[Federal Register: December 18, 2003 (Volume 68, Number 243)]
[Rules and Regulations]
[Page 70435-70436]
From the Federal Register Online via GPO Access [wais.access.gpo.gov]
[DOCID:fr18de03-9]

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DEPARTMENT OF HEALTH AND HUMAN SERVICES

Food and Drug Administration

21 CFR Part 882

[Docket No. 2002N-0370]


Neurological Devices; Classification of Human Dura Mater

AGENCY: Food and Drug Administration, HHS.

ACTION: Final rule.

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SUMMARY: The Food and Drug Administration (FDA) is classifying human
dura mater intended to repair defects in human dura mater into class II
(special controls). This action is being taken to establish sufficient
regulatory control to provide reasonable assurance of the safety and
effectiveness of the device. Elsewhere in this issue of the Federal
Register, FDA is announcing the availability of a guidance document
entitled ``Class II Special Controls Guidance Document: Human Dura
Mater'' that will serve as the special control for this device.

Dates: This rule is effective January 20, 2004.

FOR FURTHER INFORMATION CONTACT: Charles N. Durfor, Center for Devices
and Radiological Health (HFZ-410), Food and Drug Administration, 9200
Corporate Blvd., Rockville, MD 20850, 301-594-3090.

SUPPLEMENTARY INFORMATION:

I. Background

    In the Federal Register of October 22, 2002 (67 FR 64835), FDA
issued a proposed rule to classify human dura mater into class II based
on new information regarding this device and the recommendation of the
Neurological Devices Panel. FDA identified the draft guidance document
entitled ``Class II Special Controls Guidance Document: Human Dura
Mater; Guidance for Industry and FDA'' as the proposed special control
capable of providing reasonable assurance of the safety and
effectiveness of the device. The device is intended to repair defects
in human dura mater. FDA invited interested persons to comment on the
proposed rule by January 21, 2003. FDA received one comment.

II. Summary of the Comment and FDA's Response

    The comment did not express an opinion on the proposed rule. It
informed FDA of new research in transgenic mice which suggests that it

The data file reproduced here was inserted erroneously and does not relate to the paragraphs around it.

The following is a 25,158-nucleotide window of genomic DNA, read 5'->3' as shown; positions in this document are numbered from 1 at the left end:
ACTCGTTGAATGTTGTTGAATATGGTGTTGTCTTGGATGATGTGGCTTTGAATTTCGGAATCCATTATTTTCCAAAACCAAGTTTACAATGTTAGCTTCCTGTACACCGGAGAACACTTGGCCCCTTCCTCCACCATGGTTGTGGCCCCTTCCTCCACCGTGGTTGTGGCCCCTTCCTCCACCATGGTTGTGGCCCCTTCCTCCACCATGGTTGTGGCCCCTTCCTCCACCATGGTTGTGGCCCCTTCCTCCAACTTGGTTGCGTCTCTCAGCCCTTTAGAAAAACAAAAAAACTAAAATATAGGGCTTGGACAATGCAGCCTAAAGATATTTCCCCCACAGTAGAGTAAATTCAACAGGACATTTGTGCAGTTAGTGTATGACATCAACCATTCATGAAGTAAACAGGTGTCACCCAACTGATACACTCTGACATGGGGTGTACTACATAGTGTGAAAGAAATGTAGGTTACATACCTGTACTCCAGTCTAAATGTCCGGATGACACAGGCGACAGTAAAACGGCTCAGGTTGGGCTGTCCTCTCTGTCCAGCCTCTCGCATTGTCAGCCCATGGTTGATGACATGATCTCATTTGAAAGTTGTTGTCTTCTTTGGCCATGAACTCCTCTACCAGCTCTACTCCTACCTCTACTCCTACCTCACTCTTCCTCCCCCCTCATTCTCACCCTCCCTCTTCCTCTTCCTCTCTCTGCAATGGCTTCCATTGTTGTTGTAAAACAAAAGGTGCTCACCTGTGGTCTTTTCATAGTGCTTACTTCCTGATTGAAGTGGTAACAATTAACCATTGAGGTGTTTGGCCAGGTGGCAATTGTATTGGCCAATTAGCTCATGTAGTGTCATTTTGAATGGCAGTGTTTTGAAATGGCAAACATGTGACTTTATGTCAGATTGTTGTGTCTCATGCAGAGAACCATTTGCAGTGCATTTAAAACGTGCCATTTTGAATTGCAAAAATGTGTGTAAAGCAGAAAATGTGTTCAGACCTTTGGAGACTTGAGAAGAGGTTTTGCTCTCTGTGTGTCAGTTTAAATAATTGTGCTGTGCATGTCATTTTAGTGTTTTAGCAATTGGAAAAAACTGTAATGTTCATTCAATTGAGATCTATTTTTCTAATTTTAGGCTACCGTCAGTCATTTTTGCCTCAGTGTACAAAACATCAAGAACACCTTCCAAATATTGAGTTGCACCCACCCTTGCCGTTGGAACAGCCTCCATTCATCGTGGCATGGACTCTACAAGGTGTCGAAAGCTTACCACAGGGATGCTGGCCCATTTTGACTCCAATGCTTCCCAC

may be difficult to distinguish whether a patient's cause of death is
related to Creutzfeldt-Jakob Disease (CJD) or variant CJD based on
neuropathology. FDA appreciates receipt of the information but does not
believe it affects the classification of human dura mater. The guidance
document ``Class II Special Controls Guidance Document: Human Dura
Mater'' recommends clinical and histopathological methods, including
next of kin interviews and full brain autopsy, respectively, that are
intended to identify and defer potential human dura mater donors who
have either CJD or variant CJD.

III. FDA's Conclusion

    Based on a review of the available information in the preamble to
the proposed rule and placed on file in FDA's Division of Dockets
Management (HFA-305), Food and Drug Administration, 5600 Fishers Lane,
rm. 1061, Rockville, MD 20852, FDA concludes that special controls, in
conjunction with general controls, provide reasonable assurance of the
safety and effectiveness of this device.

[[Page 70436]]

Elsewhere in this issue of the Federal Register, FDA is announcing the
availability of the class II special controls guidance document.
Following the effective date of this final classification rule, any
firm submitting a premarket notification (510(k)) for human dura mater
will need to address the issues covered in the class II special control
guidance. However, the firm need only show that its device meets the
recommendations of the guidance or in some other way provides
equivalent assurances of safety and effectiveness.
    FDA is now codifying the classification and the class II special
control guidance document for human dura mater by adding Sec.  882.5975
to the device regulations in Title 21, Code of Federal Regulations (21
CFR). For the convenience of the reader, FDA is also adding Sec.
882.1(e) to inform the reader where to find guidance documents
referenced in 21 CFR part 882.
    As discussed in the preamble to the proposed rule (67 FR 64835),
FDA intends to transfer the regulation of human dura mater from the
Center for Devices and Radiological Health to the Center for Biologics
Evaluation and Research. FDA expects this transfer will take place upon
the implementation of human-cellular and tissue-based product
regulations, including regulations addressing donor suitability, good
tissue practices, and registration and listing. FDA has initiated
rulemaking proceedings involving these products. (See 64 FR 52696,
September 30, 1999; 66 FR 1507, January 8, 2001; and 66 FR 5447,
January 19, 2001.) In the interim, FDA believes that regulation of dura
mater as a class II device subject to general and special controls
provides a reasonable assurance of its safety and effectiveness.

IV. Environmental Impact